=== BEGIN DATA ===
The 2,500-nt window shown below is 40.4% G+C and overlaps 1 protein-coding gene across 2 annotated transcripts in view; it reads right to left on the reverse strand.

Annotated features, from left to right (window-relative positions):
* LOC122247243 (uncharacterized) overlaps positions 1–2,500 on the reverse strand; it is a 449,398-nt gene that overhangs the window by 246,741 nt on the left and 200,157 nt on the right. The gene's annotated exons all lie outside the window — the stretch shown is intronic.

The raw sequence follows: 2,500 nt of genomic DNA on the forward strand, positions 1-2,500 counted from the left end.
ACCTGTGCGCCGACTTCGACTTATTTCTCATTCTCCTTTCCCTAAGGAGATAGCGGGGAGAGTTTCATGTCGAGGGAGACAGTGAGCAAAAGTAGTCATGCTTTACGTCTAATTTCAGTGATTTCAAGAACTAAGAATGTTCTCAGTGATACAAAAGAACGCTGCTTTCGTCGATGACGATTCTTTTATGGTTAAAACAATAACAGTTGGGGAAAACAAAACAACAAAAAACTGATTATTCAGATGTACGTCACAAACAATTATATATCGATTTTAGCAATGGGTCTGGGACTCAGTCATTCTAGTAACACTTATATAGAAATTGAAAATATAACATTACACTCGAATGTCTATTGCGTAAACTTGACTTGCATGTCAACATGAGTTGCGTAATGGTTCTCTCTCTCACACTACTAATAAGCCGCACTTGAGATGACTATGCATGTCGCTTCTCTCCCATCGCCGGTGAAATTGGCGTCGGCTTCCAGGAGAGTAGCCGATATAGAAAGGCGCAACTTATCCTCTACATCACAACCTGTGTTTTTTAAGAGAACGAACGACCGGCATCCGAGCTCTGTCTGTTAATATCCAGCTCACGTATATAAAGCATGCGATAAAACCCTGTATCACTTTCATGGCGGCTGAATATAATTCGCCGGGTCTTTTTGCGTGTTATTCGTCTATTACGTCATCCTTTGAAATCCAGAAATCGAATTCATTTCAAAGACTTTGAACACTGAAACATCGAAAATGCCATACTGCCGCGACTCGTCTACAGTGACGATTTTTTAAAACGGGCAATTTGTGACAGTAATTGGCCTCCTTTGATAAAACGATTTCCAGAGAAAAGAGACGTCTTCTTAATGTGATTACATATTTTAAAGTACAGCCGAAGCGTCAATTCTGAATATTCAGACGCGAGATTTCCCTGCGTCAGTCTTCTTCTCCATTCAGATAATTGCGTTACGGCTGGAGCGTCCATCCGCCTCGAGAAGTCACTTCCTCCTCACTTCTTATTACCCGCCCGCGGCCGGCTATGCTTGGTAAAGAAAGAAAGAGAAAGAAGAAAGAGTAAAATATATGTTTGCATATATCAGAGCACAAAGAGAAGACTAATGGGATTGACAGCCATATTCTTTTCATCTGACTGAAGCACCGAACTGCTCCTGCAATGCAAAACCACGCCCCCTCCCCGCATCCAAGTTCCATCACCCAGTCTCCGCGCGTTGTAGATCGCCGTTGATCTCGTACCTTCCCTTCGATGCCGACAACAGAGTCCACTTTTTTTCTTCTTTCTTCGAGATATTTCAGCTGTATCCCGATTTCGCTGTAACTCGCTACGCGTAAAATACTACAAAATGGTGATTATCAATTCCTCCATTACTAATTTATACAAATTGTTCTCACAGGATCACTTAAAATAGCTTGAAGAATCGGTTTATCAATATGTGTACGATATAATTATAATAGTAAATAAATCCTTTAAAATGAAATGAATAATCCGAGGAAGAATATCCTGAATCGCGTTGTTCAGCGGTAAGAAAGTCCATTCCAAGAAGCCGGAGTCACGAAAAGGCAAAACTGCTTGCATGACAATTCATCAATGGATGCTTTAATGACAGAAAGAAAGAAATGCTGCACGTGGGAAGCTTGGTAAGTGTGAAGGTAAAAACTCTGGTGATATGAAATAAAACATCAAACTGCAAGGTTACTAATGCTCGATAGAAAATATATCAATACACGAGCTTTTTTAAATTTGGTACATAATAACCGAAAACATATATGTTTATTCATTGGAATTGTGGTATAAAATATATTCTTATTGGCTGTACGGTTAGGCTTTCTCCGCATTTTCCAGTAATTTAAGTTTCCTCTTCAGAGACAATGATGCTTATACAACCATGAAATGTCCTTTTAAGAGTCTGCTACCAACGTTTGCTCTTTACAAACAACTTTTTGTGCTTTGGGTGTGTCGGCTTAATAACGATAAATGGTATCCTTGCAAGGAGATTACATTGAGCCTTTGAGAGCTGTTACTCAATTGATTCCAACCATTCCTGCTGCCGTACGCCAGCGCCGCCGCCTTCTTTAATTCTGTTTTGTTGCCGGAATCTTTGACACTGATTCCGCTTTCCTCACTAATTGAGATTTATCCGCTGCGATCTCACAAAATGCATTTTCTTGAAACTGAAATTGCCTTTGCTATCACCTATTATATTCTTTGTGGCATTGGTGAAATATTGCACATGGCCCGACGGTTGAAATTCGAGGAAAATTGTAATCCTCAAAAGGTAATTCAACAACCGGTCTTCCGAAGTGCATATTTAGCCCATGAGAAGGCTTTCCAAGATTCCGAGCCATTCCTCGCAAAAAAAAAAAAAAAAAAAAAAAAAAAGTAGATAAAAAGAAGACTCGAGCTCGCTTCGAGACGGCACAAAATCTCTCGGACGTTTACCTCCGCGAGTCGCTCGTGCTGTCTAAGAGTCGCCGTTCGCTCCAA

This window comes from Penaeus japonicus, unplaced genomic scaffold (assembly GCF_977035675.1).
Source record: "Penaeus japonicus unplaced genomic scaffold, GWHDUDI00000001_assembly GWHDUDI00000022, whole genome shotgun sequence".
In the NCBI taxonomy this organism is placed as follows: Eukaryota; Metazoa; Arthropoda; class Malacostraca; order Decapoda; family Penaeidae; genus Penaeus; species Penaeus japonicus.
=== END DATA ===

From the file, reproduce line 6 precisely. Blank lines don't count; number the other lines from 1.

This window comes from Penaeus japonicus, unplaced genomic scaffold (assembly GCF_977035675.1).